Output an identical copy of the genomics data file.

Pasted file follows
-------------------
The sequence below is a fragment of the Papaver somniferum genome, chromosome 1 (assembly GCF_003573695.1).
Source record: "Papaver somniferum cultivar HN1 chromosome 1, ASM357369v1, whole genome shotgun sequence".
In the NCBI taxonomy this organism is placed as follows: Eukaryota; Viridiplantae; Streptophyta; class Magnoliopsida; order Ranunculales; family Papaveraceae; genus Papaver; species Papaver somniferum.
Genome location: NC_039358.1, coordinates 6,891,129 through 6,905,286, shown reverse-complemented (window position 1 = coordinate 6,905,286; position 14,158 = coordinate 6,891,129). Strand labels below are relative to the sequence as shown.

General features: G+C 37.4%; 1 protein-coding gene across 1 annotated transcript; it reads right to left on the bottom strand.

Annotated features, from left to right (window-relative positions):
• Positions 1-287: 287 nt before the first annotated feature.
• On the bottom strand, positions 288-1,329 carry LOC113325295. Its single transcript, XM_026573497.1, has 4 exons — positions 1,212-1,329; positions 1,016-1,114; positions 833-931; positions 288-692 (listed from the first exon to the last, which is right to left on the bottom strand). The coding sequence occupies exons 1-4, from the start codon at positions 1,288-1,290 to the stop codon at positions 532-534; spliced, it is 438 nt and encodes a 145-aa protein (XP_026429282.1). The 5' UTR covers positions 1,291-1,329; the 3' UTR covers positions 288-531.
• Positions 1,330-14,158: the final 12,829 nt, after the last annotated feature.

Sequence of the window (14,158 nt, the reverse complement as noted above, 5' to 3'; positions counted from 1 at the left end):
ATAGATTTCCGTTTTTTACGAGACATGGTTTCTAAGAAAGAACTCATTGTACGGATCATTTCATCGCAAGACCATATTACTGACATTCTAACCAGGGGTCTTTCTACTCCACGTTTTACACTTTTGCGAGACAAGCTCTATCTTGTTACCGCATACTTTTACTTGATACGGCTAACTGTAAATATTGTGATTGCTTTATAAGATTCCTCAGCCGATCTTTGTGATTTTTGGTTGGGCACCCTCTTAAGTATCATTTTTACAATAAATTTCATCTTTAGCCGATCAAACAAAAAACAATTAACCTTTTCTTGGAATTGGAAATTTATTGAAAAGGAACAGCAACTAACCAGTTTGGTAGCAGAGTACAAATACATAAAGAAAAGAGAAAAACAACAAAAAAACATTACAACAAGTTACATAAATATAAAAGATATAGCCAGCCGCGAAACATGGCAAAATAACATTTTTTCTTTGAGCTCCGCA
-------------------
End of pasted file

The sequence below is a fragment of the Papaver somniferum genome, chromosome 1 (assembly GCF_003573695.1).
Source record: "Papaver somniferum cultivar HN1 chromosome 1, ASM357369v1, whole genome shotgun sequence".
In the NCBI taxonomy this organism is placed as follows: Eukaryota; Viridiplantae; Streptophyta; class Magnoliopsida; order Ranunculales; family Papaveraceae; genus Papaver; species Papaver somniferum.
Genome location: NC_039358.1, coordinates 6,891,129 through 6,905,286, shown reverse-complemented (window position 1 = coordinate 6,905,286; position 14,158 = coordinate 6,891,129). Strand labels below are relative to the sequence as shown.

General features: G+C 37.4%; 1 protein-coding gene across 1 annotated transcript; it reads right to left on the bottom strand.

Annotated features, from left to right (window-relative positions):
• Positions 1-287: 287 nt before the first annotated feature.
• On the bottom strand, positions 288-1,329 carry LOC113325295. Its single transcript, XM_026573497.1, has 4 exons — positions 1,212-1,329; positions 1,016-1,114; positions 833-931; positions 288-692 (listed from the first exon to the last, which is right to left on the bottom strand). The coding sequence occupies exons 1-4, from the start codon at positions 1,288-1,290 to the stop codon at positions 532-534; spliced, it is 438 nt and encodes a 145-aa protein (XP_026429282.1). The 5' UTR covers positions 1,291-1,329; the 3' UTR covers positions 288-531.
• Positions 1,330-14,158: the final 12,829 nt, after the last annotated feature.

Sequence of the window (14,158 nt, the reverse complement as noted above, 5' to 3'; positions counted from 1 at the left end):
ATAGATTTCCGTTTTTTACGAGACATGGTTTCTAAGAAAGAACTCATTGTACGGATCATTTCATCGCAAGACCATATTACTGACATTCTAACCAGGGGTCTTTCTACTCCACGTTTTACACTTTTGCGAGACAAGCTCTATCTTGTTACCGCATACTTTTACTTGATACGGCTAACTGTAAATATTGTGATTGCTTTATAAGATTCCTCAGCCGATCTTTGTGATTTTTGGTTGGGCACCCTCTTAAGTATCATTTTTACAATAAATTTCATCTTTAGCCGATCAAACAAAAAACAATTAACCTTTTCTTGGAATTGGAAATTTATTGAAAAGGAACAGCAACTAACCAGTTTGGTAGCAGAGTACAAATACATAAAGAAAAGAGAAAAACAACAAAAAAACATTACAACAAGTTACATAAATATAAAAGATATAGCCAGCCGCGAAACATGGCAAAATAACATTTTTTCTTTGAGCTCCGCA